Is the Federal Home Loan Bank system good for banks? a look at evidence on membership, advances and risk
AbstractSince the early 1990s, commercial banks have turned to Federal Home Loan Bank (FHLBank) advances to plug the gap between loan and deposit growth. Is this trend worrisome? On the one hand, advances implicitly encourage risk by insulating borrowers from market discipline. On the other, advances give borrowers greater flexibility to managing interest rate and liquidity risk. And access to FHLBank funding encourages members to reshape their balance sheets in ways that could lower credit risk. Using quarterly financial and supervisory data for banks from 1992 to 2000, we assess the effect of FHLBank membership and advances on risk. The evidence suggests liquidity and leverage risks rose modestly, but interest-rate risk declined somewhat. Credit risk and overall failure risk were largely unaffected. Although the evidence suggest FHLBank membership and advances have had, at best, only a modest impact on bank risk, we caution that the 1990s constitute one observation and that moral hazard could be pronounced if leverage ratios revert to historical norms.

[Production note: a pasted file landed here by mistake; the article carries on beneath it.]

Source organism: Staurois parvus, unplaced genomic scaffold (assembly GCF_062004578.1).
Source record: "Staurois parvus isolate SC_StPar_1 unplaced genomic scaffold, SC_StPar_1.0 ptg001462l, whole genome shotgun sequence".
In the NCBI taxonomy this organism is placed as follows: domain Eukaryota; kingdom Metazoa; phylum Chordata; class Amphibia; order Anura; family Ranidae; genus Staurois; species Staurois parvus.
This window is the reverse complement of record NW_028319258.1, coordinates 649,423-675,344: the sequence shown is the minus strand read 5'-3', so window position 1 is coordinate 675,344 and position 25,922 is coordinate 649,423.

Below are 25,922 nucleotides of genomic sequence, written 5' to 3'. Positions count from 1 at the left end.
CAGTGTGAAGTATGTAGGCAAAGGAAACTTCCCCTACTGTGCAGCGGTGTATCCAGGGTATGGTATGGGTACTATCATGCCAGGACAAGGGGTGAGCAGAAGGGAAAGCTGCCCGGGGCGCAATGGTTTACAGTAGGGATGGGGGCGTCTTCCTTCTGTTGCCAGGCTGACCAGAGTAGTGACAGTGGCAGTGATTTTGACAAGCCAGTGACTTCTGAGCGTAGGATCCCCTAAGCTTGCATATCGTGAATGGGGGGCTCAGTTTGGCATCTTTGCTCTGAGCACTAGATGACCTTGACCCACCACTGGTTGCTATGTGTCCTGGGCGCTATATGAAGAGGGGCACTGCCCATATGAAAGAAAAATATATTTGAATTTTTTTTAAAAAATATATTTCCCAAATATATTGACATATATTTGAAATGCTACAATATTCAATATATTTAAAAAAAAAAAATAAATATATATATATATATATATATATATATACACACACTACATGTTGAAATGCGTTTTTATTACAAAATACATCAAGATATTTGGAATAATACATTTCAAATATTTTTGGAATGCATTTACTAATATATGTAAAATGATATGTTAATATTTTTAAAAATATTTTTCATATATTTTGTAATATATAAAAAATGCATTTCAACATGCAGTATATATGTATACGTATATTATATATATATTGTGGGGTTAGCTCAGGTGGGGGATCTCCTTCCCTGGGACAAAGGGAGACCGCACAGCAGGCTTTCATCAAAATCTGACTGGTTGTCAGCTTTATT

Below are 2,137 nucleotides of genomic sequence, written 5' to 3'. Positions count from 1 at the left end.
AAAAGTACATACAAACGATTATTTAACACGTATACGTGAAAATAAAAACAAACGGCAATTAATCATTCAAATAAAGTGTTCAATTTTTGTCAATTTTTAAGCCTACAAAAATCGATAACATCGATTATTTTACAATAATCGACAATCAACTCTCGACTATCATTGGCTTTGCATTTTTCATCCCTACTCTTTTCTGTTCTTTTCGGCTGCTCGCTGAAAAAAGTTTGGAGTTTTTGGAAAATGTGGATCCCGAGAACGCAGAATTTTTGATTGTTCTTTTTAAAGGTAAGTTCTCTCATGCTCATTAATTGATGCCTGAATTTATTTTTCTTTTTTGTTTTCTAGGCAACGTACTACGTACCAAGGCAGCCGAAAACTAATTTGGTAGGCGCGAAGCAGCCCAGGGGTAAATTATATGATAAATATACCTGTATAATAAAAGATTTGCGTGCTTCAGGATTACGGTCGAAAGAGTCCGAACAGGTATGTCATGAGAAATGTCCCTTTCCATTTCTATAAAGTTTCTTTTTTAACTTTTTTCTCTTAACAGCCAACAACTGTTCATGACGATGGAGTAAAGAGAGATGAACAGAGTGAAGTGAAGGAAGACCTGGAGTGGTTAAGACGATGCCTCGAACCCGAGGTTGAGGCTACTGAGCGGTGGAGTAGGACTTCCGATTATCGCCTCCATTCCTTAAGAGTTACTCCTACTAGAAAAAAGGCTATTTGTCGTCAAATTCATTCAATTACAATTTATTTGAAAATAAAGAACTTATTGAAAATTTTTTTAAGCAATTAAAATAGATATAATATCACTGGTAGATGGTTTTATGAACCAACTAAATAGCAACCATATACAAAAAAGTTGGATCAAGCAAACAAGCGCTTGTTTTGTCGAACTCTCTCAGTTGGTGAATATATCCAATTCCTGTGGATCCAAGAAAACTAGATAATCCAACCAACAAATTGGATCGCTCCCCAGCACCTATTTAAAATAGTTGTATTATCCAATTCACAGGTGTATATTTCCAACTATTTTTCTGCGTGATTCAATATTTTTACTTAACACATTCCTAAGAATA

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Bibliographic InfoPaper provided by Federal Reserve Bank of St. Louis in its series Supervisory Policy Analysis Working Papers with number 2005-02.
Date of creation: 2005
Date of revision:
This paper has been announced in the following NEP Reports:
- NEP-ALL-2006-08-12 (All new papers)
- NEP-BAN-2006-08-12 (Banking)
- NEP-FMK-2006-08-12 (Financial Markets)
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